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2. Measurement Process Characterization
2.3. Calibration


What are calibration designs?

Calibration designs are redundant schemes for intercomparing reference standards and test items Calibration designs are redundant schemes for intercomparing reference standards and test items in such a way that the values can be assigned to the test items based on known values of reference standards. Artifacts that traditionally have been calibrated using calibration designs are:
  • mass weights
  • resistors
  • voltage standards
  • length standards
  • angle blocks
  • indexing tables
  • liquid-in-glass thermometers, etc.
Outline of section The topics covered in this section are:

A catalog of calibration designs is provided in the next section.

Assumptions for calibration designs include demands on the quality of the artifacts The assumptions that are necessary for working with calibration designs are that:
  • Random errors associated with the measurements are independent.
  • All measurements come from a distribution with the same standard deviation.
  • Reference standards and test items respond to the measuring environment in the same manner.
  • Handling procedures are consistent from item to item.
  • Reference standards and test items are stable during the time of measurement.
  • Bias is canceled by taking the difference between measurements on the test item and the reference standard.
Important concept - Restraint The restraint is the known value of the reference standard or, for designs with two or more reference standards, the restraint is the summation of the values of the reference standards.
Requirements & properties of designs

Basic requirements are:

  • The differences must be nominally zero.
  • The design must be solvable for individual items given the restraint.

It is possible to construct designs which do not have these properties. This will happen, for example, if reference standards are only compared among themselves and test items are only compared among themselves without any intercomparisons.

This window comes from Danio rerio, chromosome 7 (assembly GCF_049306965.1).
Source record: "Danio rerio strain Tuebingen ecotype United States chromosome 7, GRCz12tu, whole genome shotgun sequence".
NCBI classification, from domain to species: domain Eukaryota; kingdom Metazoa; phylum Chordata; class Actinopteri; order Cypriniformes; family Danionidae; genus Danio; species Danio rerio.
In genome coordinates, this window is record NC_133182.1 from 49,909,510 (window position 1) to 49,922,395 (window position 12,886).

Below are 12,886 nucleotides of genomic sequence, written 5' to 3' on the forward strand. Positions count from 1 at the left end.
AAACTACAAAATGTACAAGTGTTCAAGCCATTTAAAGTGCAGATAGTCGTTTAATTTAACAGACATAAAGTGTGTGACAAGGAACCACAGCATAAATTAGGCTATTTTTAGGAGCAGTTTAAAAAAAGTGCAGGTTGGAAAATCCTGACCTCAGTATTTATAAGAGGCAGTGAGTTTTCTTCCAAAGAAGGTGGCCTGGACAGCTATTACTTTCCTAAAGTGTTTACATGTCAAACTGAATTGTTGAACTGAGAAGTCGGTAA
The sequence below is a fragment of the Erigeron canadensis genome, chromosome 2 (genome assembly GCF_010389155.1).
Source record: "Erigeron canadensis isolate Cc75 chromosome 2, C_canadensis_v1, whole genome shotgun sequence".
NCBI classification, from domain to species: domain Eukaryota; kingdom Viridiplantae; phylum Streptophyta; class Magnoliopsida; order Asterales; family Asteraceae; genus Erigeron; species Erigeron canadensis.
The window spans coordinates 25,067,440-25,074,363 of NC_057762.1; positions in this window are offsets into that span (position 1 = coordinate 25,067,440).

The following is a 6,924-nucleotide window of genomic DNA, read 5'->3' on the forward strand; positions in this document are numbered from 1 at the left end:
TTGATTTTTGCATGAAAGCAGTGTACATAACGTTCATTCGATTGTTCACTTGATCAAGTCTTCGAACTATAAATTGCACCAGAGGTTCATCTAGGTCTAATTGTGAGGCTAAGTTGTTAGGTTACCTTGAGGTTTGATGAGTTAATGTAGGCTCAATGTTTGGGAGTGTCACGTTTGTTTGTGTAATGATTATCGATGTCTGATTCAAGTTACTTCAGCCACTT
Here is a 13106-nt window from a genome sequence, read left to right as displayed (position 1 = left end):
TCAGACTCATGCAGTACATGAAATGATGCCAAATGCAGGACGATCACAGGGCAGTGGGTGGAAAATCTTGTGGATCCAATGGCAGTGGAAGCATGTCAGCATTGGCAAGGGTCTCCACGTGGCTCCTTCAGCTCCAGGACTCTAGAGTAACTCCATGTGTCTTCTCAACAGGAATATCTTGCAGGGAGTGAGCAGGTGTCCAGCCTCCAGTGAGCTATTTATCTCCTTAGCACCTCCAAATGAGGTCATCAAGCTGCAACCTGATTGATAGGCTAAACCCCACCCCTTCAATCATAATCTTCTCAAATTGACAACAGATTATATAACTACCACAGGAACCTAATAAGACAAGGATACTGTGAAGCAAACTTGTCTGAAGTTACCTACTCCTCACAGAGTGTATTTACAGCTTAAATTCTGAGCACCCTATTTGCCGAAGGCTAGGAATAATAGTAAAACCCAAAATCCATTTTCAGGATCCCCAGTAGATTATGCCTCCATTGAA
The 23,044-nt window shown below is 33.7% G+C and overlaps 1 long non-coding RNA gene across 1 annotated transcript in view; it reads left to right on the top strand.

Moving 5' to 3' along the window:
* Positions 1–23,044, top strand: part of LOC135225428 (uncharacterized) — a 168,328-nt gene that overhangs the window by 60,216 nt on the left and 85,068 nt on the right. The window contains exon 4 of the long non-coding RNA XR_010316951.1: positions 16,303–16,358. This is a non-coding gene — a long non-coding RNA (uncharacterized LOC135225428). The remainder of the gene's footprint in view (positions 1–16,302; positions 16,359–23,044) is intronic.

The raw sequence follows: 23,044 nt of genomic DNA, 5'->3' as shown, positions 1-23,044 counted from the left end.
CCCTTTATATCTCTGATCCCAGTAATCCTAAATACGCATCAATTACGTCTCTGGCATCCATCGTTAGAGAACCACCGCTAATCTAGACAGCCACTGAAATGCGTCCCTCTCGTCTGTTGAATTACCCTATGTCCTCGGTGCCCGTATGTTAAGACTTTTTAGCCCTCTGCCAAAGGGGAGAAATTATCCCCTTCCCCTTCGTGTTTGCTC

Practical considerations determine a 'good' design We do not apply 'optimality' criteria in constructing calibration designs because the construction of a 'good' design depends on many factors, such as convenience in manipulating the test items, time, expense, and the maximum load of the instrument.
  • The number of measurements should be small.
  • The degrees of freedom should be greater than three.
  • The standard deviations of the estimates for the test items should be small enough for their intended purpose.
Check standard in a design Designs listed in this Handbook have provision for a check standard in each series of measurements. The check standard is usually an artifact, of the same nominal size, type, and quality as the items to be calibrated. Check standards are used for:
Estimates that can be computed from a design Calibration designs are solved by a restrained least-squares technique (Zelen) which gives the following estimates:
  • Values for individual reference standards
  • Values for individual test items
  • Value for the check standard
  • Repeatability standard deviation and degrees of freedom
  • Standard deviations associated with values for reference standards and test items
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